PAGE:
Productivity or Spinning Your Wheels?

productivityWhen asked about productivity, often I hear people comment about how hard they are working and how many hours a day they spend on their “jobs.” Many times there are complaints about the fact that life isn’t fair and that other people are so lucky or other people have connections. Hmmm…

I ask how they structure their days and request a description of their daily schedules and how productivity plays a role. Many times they start by saying that they plunge into their emails first and often get caught up in dealing with different issues for an hour or two. Regarding their productivity, they say that they begin to work on the tasks at hand for their “jobs.” If they are writers they pick a subject and write or continue to write about that subject until they finish.

Then I ask, “What next?” “I check my emails and follow through on them.” I ask, “How long do you spend on emails the second time?” The response is generally the same. “Oh, I don’t know, maybe an hour or so.”

The conversation continues much the same until we have gotten to the end of the day, which they say may end as late as “nine pm-ish.” I then hear, “See? Now you get how hard I work and my productivity level and how long my days are. And yet I am getting nowhere!” Hmmm…” I think.

So what is wrong? Why is nothing happening for these people? Do their actions support productivity? What can be changed in order for them to become successful? There is no easy answer because there is always more involved than what is immediately perceived. That said there are several simple steps that can be taken to create entirely different outcomes.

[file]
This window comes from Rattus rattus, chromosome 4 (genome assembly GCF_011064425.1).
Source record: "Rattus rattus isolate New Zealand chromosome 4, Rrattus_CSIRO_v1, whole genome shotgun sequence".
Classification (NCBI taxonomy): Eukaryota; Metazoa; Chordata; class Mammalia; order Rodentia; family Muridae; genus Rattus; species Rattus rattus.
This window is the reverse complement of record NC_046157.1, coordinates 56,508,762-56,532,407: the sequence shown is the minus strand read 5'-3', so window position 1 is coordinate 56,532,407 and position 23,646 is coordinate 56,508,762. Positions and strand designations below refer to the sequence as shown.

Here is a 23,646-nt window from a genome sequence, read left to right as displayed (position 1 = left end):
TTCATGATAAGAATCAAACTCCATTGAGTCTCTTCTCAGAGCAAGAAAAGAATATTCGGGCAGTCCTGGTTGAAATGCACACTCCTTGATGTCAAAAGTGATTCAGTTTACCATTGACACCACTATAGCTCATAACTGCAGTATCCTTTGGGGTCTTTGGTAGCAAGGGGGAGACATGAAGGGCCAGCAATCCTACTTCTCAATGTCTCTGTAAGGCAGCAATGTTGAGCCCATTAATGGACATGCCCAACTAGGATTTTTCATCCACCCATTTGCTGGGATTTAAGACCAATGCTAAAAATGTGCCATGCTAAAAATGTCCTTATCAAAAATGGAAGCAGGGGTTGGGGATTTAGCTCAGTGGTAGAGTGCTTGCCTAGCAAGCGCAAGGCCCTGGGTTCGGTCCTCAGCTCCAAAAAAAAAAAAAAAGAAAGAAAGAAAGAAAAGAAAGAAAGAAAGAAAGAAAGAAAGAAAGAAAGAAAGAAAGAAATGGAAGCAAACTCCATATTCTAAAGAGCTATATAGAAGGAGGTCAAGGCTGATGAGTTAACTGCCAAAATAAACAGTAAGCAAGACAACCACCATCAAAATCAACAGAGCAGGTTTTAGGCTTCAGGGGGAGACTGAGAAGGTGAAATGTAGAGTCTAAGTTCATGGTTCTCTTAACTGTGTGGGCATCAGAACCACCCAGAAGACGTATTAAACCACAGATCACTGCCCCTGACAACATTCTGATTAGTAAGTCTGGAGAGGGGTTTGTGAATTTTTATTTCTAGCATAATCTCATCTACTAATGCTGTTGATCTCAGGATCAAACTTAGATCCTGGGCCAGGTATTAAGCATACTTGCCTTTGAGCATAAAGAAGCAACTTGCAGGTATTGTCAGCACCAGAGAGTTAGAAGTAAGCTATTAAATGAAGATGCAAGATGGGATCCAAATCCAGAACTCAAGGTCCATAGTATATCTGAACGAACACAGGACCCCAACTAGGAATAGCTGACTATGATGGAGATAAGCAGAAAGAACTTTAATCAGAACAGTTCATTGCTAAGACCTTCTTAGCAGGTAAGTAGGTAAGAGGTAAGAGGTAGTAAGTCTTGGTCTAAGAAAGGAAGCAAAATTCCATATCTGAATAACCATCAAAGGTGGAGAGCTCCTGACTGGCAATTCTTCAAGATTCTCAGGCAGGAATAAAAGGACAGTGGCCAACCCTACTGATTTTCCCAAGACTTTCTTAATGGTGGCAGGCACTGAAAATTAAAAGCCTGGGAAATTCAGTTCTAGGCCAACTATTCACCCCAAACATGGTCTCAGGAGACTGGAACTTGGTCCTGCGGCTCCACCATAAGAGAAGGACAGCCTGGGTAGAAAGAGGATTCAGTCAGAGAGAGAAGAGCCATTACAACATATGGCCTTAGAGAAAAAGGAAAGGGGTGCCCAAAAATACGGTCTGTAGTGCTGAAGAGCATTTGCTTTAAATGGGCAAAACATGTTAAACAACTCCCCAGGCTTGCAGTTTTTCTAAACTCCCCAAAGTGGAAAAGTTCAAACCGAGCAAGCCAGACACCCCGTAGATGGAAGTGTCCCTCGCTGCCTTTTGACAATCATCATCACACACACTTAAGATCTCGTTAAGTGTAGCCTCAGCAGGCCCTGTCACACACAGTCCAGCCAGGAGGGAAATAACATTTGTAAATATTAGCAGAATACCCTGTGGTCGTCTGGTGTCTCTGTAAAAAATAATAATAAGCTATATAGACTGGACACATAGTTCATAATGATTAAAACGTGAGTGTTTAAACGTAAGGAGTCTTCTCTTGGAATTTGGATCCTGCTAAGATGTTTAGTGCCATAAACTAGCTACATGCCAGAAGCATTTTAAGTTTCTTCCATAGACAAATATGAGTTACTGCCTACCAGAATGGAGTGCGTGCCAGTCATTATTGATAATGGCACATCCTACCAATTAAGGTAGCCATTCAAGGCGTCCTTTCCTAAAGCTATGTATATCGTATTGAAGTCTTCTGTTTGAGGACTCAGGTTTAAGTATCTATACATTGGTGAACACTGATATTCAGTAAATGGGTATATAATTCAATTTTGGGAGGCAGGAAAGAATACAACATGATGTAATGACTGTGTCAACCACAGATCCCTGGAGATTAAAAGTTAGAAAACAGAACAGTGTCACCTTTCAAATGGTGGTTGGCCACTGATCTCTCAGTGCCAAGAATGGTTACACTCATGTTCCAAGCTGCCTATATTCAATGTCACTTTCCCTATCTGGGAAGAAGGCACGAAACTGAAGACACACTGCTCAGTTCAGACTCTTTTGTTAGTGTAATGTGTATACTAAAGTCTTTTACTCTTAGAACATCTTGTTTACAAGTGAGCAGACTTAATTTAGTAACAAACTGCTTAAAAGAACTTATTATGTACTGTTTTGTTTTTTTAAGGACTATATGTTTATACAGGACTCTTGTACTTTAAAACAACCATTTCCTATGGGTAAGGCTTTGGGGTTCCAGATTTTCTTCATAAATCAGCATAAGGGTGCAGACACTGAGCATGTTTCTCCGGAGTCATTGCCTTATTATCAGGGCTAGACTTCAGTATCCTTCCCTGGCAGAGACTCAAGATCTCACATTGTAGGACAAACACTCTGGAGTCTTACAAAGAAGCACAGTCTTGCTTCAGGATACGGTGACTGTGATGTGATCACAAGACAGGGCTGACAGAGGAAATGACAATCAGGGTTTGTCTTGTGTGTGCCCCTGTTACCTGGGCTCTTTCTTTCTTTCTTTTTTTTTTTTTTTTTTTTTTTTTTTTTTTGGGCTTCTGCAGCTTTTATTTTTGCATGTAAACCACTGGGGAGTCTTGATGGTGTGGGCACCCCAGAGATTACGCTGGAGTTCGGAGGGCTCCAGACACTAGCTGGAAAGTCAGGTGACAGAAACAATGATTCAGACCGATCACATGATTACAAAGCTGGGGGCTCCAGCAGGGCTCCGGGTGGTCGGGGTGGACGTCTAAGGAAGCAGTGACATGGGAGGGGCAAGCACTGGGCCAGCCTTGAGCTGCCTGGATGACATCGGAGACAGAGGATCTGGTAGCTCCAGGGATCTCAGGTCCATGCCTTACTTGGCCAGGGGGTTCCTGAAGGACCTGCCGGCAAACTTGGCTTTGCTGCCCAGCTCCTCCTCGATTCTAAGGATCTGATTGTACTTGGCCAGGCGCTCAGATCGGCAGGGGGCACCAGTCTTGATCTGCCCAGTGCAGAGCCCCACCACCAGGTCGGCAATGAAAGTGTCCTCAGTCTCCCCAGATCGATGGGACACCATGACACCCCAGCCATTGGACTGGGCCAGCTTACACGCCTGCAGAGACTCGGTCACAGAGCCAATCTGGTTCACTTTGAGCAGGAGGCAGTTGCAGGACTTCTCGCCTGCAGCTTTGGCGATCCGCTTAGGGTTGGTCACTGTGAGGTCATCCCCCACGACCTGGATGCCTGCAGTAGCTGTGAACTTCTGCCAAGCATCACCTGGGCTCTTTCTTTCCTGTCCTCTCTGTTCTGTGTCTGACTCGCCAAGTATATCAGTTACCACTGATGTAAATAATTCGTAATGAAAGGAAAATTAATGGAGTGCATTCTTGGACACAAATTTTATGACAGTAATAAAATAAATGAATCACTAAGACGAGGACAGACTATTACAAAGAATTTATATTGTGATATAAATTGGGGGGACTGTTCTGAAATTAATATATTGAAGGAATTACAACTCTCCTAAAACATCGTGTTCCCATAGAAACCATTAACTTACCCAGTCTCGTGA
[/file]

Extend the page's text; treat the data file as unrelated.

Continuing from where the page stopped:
12 STEPS TO IMPROVE PRODUCTIVITY ON A DAILY BASIS

  1. The day before, plan a schedule for the next day and a time that is realistic for the workday.
  2. De-clutter workspace.
  3. List priorities/tasks in order of importance. List desired outcomes for each task.
  4. Focus on being productive, not busy.
  5. Follow the schedule prepared.
  6. Plan each task and take into account the length of time that should be required.
  7. Check emails at times that will not impede accomplishing the tasks at hand.
  8. Set a timer to go off every 2 hours. Take 15-minute breaks when the timer goes off and move around/exercise and gain perspective or regain perspective.
  9. Keep appropriate snacks and water available.
  10. 30 minutes before you have planned your day to end, list the day’s accomplishments and why they were accomplished. List reasons why other tasks were not successful.
  11. Accordingly, map out the next day’s schedule.
  12. At end of workday, let the day be over! Do things that you enjoy and get a good night’s sleep.

Focus and enjoy the scenery as you go places!!

“Worrying is like a rocking chair, it gives you something to do, but it gets you nowhere.”  ~ Glenn Turner

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